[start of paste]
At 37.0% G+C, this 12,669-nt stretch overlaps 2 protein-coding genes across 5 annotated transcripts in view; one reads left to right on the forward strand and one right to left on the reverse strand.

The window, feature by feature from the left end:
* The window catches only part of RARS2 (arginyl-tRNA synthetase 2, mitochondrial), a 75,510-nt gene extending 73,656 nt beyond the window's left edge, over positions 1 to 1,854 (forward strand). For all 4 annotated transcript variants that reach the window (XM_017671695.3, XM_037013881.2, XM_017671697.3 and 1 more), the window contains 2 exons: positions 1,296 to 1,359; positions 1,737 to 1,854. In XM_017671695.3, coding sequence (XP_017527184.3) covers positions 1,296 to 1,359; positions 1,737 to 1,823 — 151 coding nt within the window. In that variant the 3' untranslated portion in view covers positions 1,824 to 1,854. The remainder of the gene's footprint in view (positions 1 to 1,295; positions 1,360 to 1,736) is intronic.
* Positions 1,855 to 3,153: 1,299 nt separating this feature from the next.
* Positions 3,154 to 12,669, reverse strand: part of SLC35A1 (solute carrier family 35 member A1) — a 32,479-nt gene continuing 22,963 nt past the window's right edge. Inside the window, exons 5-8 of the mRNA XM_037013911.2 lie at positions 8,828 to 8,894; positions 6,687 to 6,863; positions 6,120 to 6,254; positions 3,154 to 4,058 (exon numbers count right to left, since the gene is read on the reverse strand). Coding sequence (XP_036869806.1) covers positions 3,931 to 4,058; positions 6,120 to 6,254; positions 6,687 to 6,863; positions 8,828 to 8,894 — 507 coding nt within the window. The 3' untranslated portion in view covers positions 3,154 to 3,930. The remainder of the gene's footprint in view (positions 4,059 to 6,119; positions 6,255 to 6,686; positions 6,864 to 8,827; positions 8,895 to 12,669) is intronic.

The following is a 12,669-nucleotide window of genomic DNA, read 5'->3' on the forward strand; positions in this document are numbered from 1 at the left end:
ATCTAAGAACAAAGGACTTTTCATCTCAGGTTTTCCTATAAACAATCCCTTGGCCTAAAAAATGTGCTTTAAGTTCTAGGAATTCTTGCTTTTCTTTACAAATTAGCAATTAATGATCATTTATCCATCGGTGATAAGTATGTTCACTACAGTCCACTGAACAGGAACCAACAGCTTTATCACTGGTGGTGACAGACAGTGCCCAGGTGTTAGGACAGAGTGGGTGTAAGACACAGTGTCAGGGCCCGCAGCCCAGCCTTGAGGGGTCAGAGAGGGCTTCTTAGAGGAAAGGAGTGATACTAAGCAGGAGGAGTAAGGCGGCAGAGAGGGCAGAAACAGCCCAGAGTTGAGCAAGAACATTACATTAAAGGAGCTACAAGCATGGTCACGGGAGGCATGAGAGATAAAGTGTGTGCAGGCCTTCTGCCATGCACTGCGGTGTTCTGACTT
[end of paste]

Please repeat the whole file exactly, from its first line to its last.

At 37.0% G+C, this 12,669-nt stretch overlaps 2 protein-coding genes across 5 annotated transcripts in view; one reads left to right on the forward strand and one right to left on the reverse strand.

The window, feature by feature from the left end:
* The window catches only part of RARS2 (arginyl-tRNA synthetase 2, mitochondrial), a 75,510-nt gene extending 73,656 nt beyond the window's left edge, over positions 1 to 1,854 (forward strand). For all 4 annotated transcript variants that reach the window (XM_017671695.3, XM_037013881.2, XM_017671697.3 and 1 more), the window contains 2 exons: positions 1,296 to 1,359; positions 1,737 to 1,854. In XM_017671695.3, coding sequence (XP_017527184.3) covers positions 1,296 to 1,359; positions 1,737 to 1,823 — 151 coding nt within the window. In that variant the 3' untranslated portion in view covers positions 1,824 to 1,854. The remainder of the gene's footprint in view (positions 1 to 1,295; positions 1,360 to 1,736) is intronic.
* Positions 1,855 to 3,153: 1,299 nt separating this feature from the next.
* Positions 3,154 to 12,669, reverse strand: part of SLC35A1 (solute carrier family 35 member A1) — a 32,479-nt gene continuing 22,963 nt past the window's right edge. Inside the window, exons 5-8 of the mRNA XM_037013911.2 lie at positions 8,828 to 8,894; positions 6,687 to 6,863; positions 6,120 to 6,254; positions 3,154 to 4,058 (exon numbers count right to left, since the gene is read on the reverse strand). Coding sequence (XP_036869806.1) covers positions 3,931 to 4,058; positions 6,120 to 6,254; positions 6,687 to 6,863; positions 8,828 to 8,894 — 507 coding nt within the window. The 3' untranslated portion in view covers positions 3,154 to 3,930. The remainder of the gene's footprint in view (positions 4,059 to 6,119; positions 6,255 to 6,686; positions 6,864 to 8,827; positions 8,895 to 12,669) is intronic.

The following is a 12,669-nucleotide window of genomic DNA, read 5'->3' on the forward strand; positions in this document are numbered from 1 at the left end:
ATCTAAGAACAAAGGACTTTTCATCTCAGGTTTTCCTATAAACAATCCCTTGGCCTAAAAAATGTGCTTTAAGTTCTAGGAATTCTTGCTTTTCTTTACAAATTAGCAATTAATGATCATTTATCCATCGGTGATAAGTATGTTCACTACAGTCCACTGAACAGGAACCAACAGCTTTATCACTGGTGGTGACAGACAGTGCCCAGGTGTTAGGACAGAGTGGGTGTAAGACACAGTGTCAGGGCCCGCAGCCCAGCCTTGAGGGGTCAGAGAGGGCTTCTTAGAGGAAAGGAGTGATACTAAGCAGGAGGAGTAAGGCGGCAGAGAGGGCAGAAACAGCCCAGAGTTGAGCAAGAACATTACATTAAAGGAGCTACAAGCATGGTCACGGGAGGCATGAGAGATAAAGTGTGTGCAGGCCTTCTGCCATGCACTGCGGTGTTCTGACTT